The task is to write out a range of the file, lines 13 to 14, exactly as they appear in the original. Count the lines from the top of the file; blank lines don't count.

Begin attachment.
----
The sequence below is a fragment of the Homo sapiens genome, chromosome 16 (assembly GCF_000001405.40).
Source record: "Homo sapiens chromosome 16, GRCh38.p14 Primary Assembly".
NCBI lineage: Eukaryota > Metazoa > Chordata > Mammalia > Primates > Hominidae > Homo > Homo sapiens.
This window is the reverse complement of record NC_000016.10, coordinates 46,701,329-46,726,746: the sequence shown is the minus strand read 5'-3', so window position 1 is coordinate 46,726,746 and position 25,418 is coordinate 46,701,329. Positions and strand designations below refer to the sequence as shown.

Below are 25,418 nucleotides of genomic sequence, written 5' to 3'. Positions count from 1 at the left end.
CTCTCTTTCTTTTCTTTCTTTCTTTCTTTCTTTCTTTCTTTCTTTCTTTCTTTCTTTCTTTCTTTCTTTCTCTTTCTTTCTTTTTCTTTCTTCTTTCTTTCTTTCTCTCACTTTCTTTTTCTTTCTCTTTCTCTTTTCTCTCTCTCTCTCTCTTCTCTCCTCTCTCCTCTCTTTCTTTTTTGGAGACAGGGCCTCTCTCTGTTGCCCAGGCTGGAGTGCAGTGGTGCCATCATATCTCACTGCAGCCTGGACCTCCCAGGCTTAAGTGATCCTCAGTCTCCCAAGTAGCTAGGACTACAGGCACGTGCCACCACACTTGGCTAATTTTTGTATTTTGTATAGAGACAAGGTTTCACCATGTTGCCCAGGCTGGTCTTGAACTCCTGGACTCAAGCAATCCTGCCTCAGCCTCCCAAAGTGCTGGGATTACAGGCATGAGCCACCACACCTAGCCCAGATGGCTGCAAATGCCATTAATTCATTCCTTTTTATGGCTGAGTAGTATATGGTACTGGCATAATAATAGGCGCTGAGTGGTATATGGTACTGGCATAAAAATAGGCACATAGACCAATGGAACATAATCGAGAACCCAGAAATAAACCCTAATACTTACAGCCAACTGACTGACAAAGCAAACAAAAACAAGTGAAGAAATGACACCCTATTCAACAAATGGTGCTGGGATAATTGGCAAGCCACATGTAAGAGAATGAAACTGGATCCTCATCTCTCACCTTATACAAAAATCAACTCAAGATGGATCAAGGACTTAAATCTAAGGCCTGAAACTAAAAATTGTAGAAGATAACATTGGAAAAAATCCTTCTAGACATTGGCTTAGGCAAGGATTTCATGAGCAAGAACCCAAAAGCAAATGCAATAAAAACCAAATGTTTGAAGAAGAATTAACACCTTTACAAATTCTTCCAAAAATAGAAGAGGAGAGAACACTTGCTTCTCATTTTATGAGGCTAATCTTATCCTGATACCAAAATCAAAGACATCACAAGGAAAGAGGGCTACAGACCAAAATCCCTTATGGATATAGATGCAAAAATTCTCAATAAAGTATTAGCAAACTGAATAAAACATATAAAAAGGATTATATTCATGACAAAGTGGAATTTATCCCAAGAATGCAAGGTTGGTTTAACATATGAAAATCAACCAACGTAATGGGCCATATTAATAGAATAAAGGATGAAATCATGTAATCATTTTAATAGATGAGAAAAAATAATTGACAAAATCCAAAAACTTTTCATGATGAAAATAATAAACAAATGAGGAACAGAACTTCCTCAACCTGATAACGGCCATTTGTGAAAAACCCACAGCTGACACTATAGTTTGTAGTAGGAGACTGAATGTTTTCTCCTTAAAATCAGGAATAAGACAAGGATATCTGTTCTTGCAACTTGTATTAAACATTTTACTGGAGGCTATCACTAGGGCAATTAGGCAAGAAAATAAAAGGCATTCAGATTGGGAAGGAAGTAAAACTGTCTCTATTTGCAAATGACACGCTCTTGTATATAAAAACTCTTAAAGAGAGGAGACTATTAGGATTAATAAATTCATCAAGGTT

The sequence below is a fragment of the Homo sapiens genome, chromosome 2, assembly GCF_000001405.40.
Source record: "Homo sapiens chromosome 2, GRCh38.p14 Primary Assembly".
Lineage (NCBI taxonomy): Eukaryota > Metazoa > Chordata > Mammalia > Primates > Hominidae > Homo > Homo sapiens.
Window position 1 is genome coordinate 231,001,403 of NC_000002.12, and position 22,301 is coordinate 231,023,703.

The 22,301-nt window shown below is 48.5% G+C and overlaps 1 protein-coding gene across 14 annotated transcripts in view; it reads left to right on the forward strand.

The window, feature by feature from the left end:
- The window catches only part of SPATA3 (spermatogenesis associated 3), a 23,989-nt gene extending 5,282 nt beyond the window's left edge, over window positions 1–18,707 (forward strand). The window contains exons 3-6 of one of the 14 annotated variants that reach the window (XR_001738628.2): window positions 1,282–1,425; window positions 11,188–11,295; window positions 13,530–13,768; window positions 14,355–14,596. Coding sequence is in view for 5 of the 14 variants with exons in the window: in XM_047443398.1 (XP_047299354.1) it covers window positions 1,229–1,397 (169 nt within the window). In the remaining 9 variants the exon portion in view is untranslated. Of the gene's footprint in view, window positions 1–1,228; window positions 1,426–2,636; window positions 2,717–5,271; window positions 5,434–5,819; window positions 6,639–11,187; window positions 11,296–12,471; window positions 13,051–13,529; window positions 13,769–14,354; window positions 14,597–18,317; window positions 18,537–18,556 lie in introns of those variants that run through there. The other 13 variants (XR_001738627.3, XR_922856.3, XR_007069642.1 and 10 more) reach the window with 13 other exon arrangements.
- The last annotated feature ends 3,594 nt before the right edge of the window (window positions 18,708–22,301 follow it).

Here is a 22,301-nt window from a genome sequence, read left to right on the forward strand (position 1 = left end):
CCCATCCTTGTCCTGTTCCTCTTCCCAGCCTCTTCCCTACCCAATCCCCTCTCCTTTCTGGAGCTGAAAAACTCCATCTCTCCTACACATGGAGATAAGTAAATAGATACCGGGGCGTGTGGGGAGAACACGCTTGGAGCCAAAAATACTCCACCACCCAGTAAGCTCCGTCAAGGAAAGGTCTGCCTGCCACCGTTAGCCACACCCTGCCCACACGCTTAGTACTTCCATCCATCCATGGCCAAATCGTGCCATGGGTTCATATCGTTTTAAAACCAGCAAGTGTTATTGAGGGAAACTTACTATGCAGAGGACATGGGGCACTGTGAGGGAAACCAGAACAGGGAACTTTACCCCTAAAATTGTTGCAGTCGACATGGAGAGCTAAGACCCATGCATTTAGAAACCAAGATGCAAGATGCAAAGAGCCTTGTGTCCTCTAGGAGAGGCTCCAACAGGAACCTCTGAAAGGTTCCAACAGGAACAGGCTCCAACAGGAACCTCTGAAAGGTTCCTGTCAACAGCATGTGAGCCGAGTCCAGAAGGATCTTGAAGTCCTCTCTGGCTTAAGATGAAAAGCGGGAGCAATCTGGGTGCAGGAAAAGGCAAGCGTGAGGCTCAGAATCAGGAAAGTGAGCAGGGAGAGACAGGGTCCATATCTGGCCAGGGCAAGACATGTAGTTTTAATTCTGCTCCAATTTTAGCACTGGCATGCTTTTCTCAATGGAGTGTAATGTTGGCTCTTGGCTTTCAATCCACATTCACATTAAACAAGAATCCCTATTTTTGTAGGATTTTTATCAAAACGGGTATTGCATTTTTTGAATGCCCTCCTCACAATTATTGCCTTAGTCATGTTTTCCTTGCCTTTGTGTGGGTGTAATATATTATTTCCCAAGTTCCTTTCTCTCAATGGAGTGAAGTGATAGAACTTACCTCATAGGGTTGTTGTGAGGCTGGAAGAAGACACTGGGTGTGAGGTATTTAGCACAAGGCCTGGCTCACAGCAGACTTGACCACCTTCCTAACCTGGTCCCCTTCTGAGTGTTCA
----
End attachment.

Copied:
- The window catches only part of SPATA3 (spermatogenesis associated 3), a 23,989-nt gene extending 5,282 nt beyond the window's left edge, over window positions 1–18,707 (forward strand). The window contains exons 3-6 of one of the 14 annotated variants that reach the window (XR_001738628.2): window positions 1,282–1,425; window positions 11,188–11,295; window positions 13,530–13,768; window positions 14,355–14,596. Coding sequence is in view for 5 of the 14 variants with exons in the window: in XM_047443398.1 (XP_047299354.1) it covers window positions 1,229–1,397 (169 nt within the window). In the remaining 9 variants the exon portion in view is untranslated. Of the gene's footprint in view, window positions 1–1,228; window positions 1,426–2,636; window positions 2,717–5,271; window positions 5,434–5,819; window positions 6,639–11,187; window positions 11,296–12,471; window positions 13,051–13,529; window positions 13,769–14,354; window positions 14,597–18,317; window positions 18,537–18,556 lie in introns of those variants that run through there. The other 13 variants (XR_001738627.3, XR_922856.3, XR_007069642.1 and 10 more) reach the window with 13 other exon arrangements.
- The last annotated feature ends 3,594 nt before the right edge of the window (window positions 18,708–22,301 follow it).